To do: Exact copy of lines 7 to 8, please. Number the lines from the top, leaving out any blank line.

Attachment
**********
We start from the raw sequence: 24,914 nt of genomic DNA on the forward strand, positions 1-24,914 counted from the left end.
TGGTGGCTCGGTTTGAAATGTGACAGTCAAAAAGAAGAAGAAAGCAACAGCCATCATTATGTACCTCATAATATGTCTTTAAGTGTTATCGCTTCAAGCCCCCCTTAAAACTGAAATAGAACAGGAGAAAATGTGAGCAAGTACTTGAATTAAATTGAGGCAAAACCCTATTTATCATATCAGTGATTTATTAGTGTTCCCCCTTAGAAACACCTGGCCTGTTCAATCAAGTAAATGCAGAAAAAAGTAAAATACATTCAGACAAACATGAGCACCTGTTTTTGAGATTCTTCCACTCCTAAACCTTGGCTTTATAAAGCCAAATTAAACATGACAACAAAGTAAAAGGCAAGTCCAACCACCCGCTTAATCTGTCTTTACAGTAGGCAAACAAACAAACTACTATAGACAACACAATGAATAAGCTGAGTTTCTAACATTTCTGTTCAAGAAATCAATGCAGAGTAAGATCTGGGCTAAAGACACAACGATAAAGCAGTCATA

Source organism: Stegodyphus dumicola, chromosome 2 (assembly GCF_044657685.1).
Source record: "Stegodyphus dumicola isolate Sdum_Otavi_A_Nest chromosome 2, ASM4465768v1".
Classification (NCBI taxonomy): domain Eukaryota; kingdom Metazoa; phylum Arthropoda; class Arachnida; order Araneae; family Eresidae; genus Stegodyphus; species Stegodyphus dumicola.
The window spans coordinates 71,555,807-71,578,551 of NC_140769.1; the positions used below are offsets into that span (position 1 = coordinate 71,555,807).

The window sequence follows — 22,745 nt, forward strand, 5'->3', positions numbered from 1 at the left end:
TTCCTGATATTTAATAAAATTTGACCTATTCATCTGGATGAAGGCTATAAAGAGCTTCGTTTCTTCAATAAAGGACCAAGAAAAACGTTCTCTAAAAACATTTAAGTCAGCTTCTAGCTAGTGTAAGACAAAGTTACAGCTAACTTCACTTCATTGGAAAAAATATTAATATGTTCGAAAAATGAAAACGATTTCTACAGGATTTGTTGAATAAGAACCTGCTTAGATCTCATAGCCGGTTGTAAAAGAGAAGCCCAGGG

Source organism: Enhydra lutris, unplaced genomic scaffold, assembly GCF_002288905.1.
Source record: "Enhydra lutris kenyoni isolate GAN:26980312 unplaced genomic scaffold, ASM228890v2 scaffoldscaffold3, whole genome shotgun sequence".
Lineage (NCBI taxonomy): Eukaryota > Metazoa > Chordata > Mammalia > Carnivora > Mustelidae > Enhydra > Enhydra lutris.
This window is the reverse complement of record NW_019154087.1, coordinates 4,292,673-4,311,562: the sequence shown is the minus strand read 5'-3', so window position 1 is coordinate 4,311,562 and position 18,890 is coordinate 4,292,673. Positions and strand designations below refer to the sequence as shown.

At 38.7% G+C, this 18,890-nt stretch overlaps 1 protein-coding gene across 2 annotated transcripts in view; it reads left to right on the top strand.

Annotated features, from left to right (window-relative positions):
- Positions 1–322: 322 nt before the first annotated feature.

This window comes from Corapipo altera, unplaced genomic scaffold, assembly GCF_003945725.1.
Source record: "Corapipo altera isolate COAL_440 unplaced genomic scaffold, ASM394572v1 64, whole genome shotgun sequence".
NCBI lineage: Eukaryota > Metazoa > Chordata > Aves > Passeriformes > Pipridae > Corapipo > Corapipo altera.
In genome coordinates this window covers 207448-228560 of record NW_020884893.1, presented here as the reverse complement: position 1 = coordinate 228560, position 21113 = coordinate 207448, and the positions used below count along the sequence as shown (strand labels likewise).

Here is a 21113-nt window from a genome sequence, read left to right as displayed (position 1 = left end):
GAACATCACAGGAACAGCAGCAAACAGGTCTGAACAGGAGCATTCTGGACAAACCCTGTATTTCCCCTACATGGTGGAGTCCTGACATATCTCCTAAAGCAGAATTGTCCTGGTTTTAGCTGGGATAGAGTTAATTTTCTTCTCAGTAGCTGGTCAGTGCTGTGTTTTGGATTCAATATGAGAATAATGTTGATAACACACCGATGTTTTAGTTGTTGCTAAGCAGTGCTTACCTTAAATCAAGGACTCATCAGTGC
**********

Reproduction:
The window sequence follows — 22,745 nt, forward strand, 5'->3', positions numbered from 1 at the left end:
TTCCTGATATTTAATAAAATTTGACCTATTCATCTGGATGAAGGCTATAAAGAGCTTCGTTTCTTCAATAAAGGACCAAGAAAAACGTTCTCTAAAAACATTTAAGTCAGCTTCTAGCTAGTGTAAGACAAAGTTACAGCTAACTTCACTTCATTGGAAAAAATATTAATATGTTCGAAAAATGAAAACGATTTCTACAGGATTTGTTGAATAAGAACCTGCTTAGATCTCATAGCCGGTTGTAAAAGAGAAGCCCAGGG